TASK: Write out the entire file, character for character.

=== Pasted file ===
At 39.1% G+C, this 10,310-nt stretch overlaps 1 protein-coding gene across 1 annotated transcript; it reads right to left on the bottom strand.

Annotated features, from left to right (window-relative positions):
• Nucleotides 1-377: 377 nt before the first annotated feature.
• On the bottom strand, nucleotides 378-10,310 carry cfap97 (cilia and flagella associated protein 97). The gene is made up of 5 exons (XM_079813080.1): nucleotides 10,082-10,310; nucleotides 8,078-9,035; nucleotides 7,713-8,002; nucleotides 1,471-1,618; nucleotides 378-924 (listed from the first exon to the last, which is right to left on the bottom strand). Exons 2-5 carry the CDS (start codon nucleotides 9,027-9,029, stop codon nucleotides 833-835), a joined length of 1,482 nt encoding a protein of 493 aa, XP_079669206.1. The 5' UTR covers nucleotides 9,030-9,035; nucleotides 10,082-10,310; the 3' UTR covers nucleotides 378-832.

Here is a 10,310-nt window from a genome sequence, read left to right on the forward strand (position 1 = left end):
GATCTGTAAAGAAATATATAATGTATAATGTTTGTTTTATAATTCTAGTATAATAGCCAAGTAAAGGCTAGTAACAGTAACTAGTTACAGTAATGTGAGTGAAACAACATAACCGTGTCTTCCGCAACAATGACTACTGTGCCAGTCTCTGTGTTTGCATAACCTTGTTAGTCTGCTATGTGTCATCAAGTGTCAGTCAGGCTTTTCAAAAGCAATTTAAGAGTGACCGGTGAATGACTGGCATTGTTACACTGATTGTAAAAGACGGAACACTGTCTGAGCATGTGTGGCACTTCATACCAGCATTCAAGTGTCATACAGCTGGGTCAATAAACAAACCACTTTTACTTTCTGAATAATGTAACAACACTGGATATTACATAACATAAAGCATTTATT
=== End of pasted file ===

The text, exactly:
At 39.1% G+C, this 10,310-nt stretch overlaps 1 protein-coding gene across 1 annotated transcript; it reads right to left on the bottom strand.

Annotated features, from left to right (window-relative positions):
• Nucleotides 1-377: 377 nt before the first annotated feature.
• On the bottom strand, nucleotides 378-10,310 carry cfap97 (cilia and flagella associated protein 97). The gene is made up of 5 exons (XM_079813080.1): nucleotides 10,082-10,310; nucleotides 8,078-9,035; nucleotides 7,713-8,002; nucleotides 1,471-1,618; nucleotides 378-924 (listed from the first exon to the last, which is right to left on the bottom strand). Exons 2-5 carry the CDS (start codon nucleotides 9,027-9,029, stop codon nucleotides 833-835), a joined length of 1,482 nt encoding a protein of 493 aa, XP_079669206.1. The 5' UTR covers nucleotides 9,030-9,035; nucleotides 10,082-10,310; the 3' UTR covers nucleotides 378-832.

Here is a 10,310-nt window from a genome sequence, read left to right on the forward strand (position 1 = left end):
GATCTGTAAAGAAATATATAATGTATAATGTTTGTTTTATAATTCTAGTATAATAGCCAAGTAAAGGCTAGTAACAGTAACTAGTTACAGTAATGTGAGTGAAACAACATAACCGTGTCTTCCGCAACAATGACTACTGTGCCAGTCTCTGTGTTTGCATAACCTTGTTAGTCTGCTATGTGTCATCAAGTGTCAGTCAGGCTTTTCAAAAGCAATTTAAGAGTGACCGGTGAATGACTGGCATTGTTACACTGATTGTAAAAGACGGAACACTGTCTGAGCATGTGTGGCACTTCATACCAGCATTCAAGTGTCATACAGCTGGGTCAATAAACAAACCACTTTTACTTTCTGAATAATGTAACAACACTGGATATTACATAACATAAAGCATTTATT